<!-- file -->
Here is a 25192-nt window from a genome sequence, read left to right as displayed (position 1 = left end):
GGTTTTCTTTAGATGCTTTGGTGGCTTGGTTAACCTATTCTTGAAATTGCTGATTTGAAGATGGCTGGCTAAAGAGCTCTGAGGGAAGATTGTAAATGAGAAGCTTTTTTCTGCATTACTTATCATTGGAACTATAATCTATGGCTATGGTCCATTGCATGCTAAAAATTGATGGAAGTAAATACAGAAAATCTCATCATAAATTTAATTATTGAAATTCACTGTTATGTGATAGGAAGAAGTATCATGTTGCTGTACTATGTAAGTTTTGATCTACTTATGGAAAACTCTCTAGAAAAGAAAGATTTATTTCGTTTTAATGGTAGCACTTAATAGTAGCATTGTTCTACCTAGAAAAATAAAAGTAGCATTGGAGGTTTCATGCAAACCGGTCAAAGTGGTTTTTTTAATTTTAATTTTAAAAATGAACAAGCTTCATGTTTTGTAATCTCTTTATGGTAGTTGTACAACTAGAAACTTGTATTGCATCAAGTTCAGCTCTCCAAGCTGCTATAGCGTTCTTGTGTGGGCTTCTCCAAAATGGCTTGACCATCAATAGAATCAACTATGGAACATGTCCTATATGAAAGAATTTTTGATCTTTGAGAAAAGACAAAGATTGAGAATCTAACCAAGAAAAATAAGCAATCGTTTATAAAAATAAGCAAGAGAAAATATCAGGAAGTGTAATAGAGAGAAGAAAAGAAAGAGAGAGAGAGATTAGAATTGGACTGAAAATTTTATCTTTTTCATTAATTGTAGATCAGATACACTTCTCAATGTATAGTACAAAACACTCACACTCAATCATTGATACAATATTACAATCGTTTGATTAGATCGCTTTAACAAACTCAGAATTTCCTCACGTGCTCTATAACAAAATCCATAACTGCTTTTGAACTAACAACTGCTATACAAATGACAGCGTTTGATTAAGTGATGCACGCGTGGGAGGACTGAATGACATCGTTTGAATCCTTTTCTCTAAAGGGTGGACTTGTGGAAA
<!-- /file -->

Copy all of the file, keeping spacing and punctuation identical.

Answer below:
Here is a 25192-nt window from a genome sequence, read left to right as displayed (position 1 = left end):
GGTTTTCTTTAGATGCTTTGGTGGCTTGGTTAACCTATTCTTGAAATTGCTGATTTGAAGATGGCTGGCTAAAGAGCTCTGAGGGAAGATTGTAAATGAGAAGCTTTTTTCTGCATTACTTATCATTGGAACTATAATCTATGGCTATGGTCCATTGCATGCTAAAAATTGATGGAAGTAAATACAGAAAATCTCATCATAAATTTAATTATTGAAATTCACTGTTATGTGATAGGAAGAAGTATCATGTTGCTGTACTATGTAAGTTTTGATCTACTTATGGAAAACTCTCTAGAAAAGAAAGATTTATTTCGTTTTAATGGTAGCACTTAATAGTAGCATTGTTCTACCTAGAAAAATAAAAGTAGCATTGGAGGTTTCATGCAAACCGGTCAAAGTGGTTTTTTTAATTTTAATTTTAAAAATGAACAAGCTTCATGTTTTGTAATCTCTTTATGGTAGTTGTACAACTAGAAACTTGTATTGCATCAAGTTCAGCTCTCCAAGCTGCTATAGCGTTCTTGTGTGGGCTTCTCCAAAATGGCTTGACCATCAATAGAATCAACTATGGAACATGTCCTATATGAAAGAATTTTTGATCTTTGAGAAAAGACAAAGATTGAGAATCTAACCAAGAAAAATAAGCAATCGTTTATAAAAATAAGCAAGAGAAAATATCAGGAAGTGTAATAGAGAGAAGAAAAGAAAGAGAGAGAGAGATTAGAATTGGACTGAAAATTTTATCTTTTTCATTAATTGTAGATCAGATACACTTCTCAATGTATAGTACAAAACACTCACACTCAATCATTGATACAATATTACAATCGTTTGATTAGATCGCTTTAACAAACTCAGAATTTCCTCACGTGCTCTATAACAAAATCCATAACTGCTTTTGAACTAACAACTGCTATACAAATGACAGCGTTTGATTAAGTGATGCACGCGTGGGAGGACTGAATGACATCGTTTGAATCCTTTTCTCTAAAGGGTGGACTTGTGGAAA